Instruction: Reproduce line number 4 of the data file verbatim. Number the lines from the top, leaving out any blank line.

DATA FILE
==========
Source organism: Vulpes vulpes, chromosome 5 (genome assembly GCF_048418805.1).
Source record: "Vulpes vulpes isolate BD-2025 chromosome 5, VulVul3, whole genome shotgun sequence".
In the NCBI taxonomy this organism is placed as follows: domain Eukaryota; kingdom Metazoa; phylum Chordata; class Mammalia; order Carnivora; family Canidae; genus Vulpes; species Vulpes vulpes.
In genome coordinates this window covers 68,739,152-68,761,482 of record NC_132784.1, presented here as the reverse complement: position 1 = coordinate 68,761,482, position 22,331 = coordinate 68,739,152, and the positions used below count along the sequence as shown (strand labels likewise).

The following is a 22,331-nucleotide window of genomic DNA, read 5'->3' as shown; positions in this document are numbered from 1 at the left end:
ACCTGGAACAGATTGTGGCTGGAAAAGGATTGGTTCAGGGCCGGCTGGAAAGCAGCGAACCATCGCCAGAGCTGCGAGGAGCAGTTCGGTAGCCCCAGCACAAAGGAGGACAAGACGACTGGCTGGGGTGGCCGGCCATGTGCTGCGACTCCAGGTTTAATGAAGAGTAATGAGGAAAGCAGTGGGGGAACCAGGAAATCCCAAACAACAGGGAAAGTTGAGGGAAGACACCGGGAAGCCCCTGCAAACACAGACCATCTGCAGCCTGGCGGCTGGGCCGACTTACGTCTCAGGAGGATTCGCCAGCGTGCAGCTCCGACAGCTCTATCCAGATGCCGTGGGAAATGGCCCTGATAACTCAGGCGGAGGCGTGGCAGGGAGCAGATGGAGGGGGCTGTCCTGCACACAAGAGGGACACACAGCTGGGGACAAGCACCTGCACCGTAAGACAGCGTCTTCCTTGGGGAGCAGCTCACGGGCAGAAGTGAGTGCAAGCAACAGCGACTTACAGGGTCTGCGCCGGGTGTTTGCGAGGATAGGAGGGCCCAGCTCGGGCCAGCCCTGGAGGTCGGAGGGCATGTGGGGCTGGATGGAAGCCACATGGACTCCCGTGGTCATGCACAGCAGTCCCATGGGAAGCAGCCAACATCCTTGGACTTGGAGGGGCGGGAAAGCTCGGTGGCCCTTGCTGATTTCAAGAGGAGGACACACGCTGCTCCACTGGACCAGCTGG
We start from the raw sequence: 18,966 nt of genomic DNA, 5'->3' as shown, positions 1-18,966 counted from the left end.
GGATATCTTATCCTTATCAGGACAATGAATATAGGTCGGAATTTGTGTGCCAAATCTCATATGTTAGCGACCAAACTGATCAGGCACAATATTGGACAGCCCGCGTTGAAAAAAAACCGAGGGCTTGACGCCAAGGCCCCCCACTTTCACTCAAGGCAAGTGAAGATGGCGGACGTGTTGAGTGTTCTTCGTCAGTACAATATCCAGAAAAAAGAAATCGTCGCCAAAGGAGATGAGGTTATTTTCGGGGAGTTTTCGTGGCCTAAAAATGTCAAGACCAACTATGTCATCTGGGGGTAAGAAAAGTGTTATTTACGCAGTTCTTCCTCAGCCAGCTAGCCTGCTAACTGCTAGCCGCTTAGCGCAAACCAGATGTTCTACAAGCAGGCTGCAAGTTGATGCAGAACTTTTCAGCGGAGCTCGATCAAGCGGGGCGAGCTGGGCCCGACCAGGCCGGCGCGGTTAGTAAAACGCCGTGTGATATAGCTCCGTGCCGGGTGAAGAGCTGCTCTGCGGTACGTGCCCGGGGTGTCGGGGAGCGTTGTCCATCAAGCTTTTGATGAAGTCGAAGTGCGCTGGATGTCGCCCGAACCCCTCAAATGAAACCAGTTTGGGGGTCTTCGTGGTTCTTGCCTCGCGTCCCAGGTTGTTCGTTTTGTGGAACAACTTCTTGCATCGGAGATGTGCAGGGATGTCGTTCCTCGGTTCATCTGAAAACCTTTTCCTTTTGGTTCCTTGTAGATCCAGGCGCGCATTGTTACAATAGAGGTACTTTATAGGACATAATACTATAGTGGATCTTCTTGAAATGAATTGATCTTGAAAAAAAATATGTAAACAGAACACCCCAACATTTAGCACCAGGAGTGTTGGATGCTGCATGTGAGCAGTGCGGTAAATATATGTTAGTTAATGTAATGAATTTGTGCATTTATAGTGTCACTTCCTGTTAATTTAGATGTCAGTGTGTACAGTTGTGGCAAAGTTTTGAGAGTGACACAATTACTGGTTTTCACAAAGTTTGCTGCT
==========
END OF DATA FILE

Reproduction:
In genome coordinates this window covers 68,739,152-68,761,482 of record NC_132784.1, presented here as the reverse complement: position 1 = coordinate 68,761,482, position 22,331 = coordinate 68,739,152, and the positions used below count along the sequence as shown (strand labels likewise).